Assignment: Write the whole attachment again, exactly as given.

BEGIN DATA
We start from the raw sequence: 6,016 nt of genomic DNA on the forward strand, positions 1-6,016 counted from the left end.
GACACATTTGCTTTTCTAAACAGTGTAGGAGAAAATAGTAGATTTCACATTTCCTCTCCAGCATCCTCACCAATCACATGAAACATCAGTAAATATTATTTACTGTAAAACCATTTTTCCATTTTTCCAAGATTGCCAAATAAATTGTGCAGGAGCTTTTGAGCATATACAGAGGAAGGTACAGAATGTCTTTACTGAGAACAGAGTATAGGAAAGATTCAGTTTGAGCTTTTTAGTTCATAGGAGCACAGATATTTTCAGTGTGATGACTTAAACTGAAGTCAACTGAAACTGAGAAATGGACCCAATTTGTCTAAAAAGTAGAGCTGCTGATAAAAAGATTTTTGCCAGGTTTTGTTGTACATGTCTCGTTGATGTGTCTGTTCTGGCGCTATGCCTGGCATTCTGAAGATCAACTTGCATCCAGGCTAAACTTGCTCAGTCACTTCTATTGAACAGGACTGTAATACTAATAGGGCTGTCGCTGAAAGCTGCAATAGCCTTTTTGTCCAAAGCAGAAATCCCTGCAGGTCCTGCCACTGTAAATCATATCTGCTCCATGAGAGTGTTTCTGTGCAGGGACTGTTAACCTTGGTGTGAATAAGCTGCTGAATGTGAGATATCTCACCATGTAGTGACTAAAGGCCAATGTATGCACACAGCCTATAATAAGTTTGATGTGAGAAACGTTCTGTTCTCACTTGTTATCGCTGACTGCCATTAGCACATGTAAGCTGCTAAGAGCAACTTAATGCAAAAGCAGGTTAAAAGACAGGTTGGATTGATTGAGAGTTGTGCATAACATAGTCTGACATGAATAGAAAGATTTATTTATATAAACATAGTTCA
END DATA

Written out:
We start from the raw sequence: 6,016 nt of genomic DNA on the forward strand, positions 1-6,016 counted from the left end.
GACACATTTGCTTTTCTAAACAGTGTAGGAGAAAATAGTAGATTTCACATTTCCTCTCCAGCATCCTCACCAATCACATGAAACATCAGTAAATATTATTTACTGTAAAACCATTTTTCCATTTTTCCAAGATTGCCAAATAAATTGTGCAGGAGCTTTTGAGCATATACAGAGGAAGGTACAGAATGTCTTTACTGAGAACAGAGTATAGGAAAGATTCAGTTTGAGCTTTTTAGTTCATAGGAGCACAGATATTTTCAGTGTGATGACTTAAACTGAAGTCAACTGAAACTGAGAAATGGACCCAATTTGTCTAAAAAGTAGAGCTGCTGATAAAAAGATTTTTGCCAGGTTTTGTTGTACATGTCTCGTTGATGTGTCTGTTCTGGCGCTATGCCTGGCATTCTGAAGATCAACTTGCATCCAGGCTAAACTTGCTCAGTCACTTCTATTGAACAGGACTGTAATACTAATAGGGCTGTCGCTGAAAGCTGCAATAGCCTTTTTGTCCAAAGCAGAAATCCCTGCAGGTCCTGCCACTGTAAATCATATCTGCTCCATGAGAGTGTTTCTGTGCAGGGACTGTTAACCTTGGTGTGAATAAGCTGCTGAATGTGAGATATCTCACCATGTAGTGACTAAAGGCCAATGTATGCACACAGCCTATAATAAGTTTGATGTGAGAAACGTTCTGTTCTCACTTGTTATCGCTGACTGCCATTAGCACATGTAAGCTGCTAAGAGCAACTTAATGCAAAAGCAGGTTAAAAGACAGGTTGGATTGATTGAGAGTTGTGCATAACATAGTCTGACATGAATAGAAAGATTTATTTATATAAACATAGTTCA